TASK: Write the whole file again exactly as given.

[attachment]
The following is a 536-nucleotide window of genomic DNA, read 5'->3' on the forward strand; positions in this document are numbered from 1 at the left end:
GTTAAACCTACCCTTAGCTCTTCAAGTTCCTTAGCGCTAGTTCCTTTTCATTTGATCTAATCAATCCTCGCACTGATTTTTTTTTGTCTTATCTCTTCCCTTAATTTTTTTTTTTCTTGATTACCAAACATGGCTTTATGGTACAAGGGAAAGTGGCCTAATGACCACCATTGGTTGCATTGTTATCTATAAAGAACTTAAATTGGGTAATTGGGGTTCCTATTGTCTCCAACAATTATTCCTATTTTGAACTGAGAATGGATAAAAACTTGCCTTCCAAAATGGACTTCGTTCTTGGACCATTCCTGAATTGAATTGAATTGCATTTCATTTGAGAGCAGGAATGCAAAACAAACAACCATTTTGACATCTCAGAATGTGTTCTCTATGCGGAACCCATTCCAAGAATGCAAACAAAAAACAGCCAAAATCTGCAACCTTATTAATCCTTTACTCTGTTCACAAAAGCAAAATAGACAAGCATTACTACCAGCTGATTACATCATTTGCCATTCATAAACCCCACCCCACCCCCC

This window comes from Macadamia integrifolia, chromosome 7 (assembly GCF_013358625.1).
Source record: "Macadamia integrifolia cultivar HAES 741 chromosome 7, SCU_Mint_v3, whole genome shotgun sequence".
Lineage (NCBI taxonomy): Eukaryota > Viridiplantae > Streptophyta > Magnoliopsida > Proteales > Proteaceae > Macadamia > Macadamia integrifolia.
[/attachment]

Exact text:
The following is a 536-nucleotide window of genomic DNA, read 5'->3' on the forward strand; positions in this document are numbered from 1 at the left end:
GTTAAACCTACCCTTAGCTCTTCAAGTTCCTTAGCGCTAGTTCCTTTTCATTTGATCTAATCAATCCTCGCACTGATTTTTTTTTGTCTTATCTCTTCCCTTAATTTTTTTTTTTCTTGATTACCAAACATGGCTTTATGGTACAAGGGAAAGTGGCCTAATGACCACCATTGGTTGCATTGTTATCTATAAAGAACTTAAATTGGGTAATTGGGGTTCCTATTGTCTCCAACAATTATTCCTATTTTGAACTGAGAATGGATAAAAACTTGCCTTCCAAAATGGACTTCGTTCTTGGACCATTCCTGAATTGAATTGAATTGCATTTCATTTGAGAGCAGGAATGCAAAACAAACAACCATTTTGACATCTCAGAATGTGTTCTCTATGCGGAACCCATTCCAAGAATGCAAACAAAAAACAGCCAAAATCTGCAACCTTATTAATCCTTTACTCTGTTCACAAAAGCAAAATAGACAAGCATTACTACCAGCTGATTACATCATTTGCCATTCATAAACCCCACCCCACCCCCC

This window comes from Macadamia integrifolia, chromosome 7 (assembly GCF_013358625.1).
Source record: "Macadamia integrifolia cultivar HAES 741 chromosome 7, SCU_Mint_v3, whole genome shotgun sequence".
Lineage (NCBI taxonomy): Eukaryota > Viridiplantae > Streptophyta > Magnoliopsida > Proteales > Proteaceae > Macadamia > Macadamia integrifolia.